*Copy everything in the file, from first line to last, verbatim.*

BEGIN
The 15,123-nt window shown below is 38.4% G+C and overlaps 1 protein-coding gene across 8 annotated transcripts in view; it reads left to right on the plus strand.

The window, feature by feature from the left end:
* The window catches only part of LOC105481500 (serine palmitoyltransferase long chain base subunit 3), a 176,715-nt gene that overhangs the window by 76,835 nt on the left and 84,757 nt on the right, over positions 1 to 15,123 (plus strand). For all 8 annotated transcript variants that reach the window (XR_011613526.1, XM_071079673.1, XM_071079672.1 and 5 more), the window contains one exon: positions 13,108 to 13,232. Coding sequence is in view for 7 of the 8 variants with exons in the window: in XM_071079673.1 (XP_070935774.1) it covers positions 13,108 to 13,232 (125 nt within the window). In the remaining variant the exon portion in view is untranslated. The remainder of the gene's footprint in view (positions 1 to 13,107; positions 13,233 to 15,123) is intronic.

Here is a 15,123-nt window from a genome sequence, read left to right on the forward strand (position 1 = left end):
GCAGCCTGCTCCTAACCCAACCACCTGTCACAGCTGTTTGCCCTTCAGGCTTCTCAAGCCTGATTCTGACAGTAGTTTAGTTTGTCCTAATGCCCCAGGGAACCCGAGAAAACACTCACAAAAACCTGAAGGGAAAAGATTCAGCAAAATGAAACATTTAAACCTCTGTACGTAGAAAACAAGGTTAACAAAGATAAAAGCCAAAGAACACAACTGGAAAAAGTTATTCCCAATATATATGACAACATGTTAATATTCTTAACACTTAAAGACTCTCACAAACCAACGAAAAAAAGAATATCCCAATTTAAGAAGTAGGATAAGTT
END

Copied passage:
The 15,123-nt window shown below is 38.4% G+C and overlaps 1 protein-coding gene across 8 annotated transcripts in view; it reads left to right on the plus strand.

The window, feature by feature from the left end:
* The window catches only part of LOC105481500 (serine palmitoyltransferase long chain base subunit 3), a 176,715-nt gene that overhangs the window by 76,835 nt on the left and 84,757 nt on the right, over positions 1 to 15,123 (plus strand). For all 8 annotated transcript variants that reach the window (XR_011613526.1, XM_071079673.1, XM_071079672.1 and 5 more), the window contains one exon: positions 13,108 to 13,232. Coding sequence is in view for 7 of the 8 variants with exons in the window: in XM_071079673.1 (XP_070935774.1) it covers positions 13,108 to 13,232 (125 nt within the window). In the remaining variant the exon portion in view is untranslated. The remainder of the gene's footprint in view (positions 1 to 13,107; positions 13,233 to 15,123) is intronic.

Here is a 15,123-nt window from a genome sequence, read left to right on the forward strand (position 1 = left end):
GCAGCCTGCTCCTAACCCAACCACCTGTCACAGCTGTTTGCCCTTCAGGCTTCTCAAGCCTGATTCTGACAGTAGTTTAGTTTGTCCTAATGCCCCAGGGAACCCGAGAAAACACTCACAAAAACCTGAAGGGAAAAGATTCAGCAAAATGAAACATTTAAACCTCTGTACGTAGAAAACAAGGTTAACAAAGATAAAAGCCAAAGAACACAACTGGAAAAAGTTATTCCCAATATATATGACAACATGTTAATATTCTTAACACTTAAAGACTCTCACAAACCAACGAAAAAAAGAATATCCCAATTTAAGAAGTAGGATAAGTT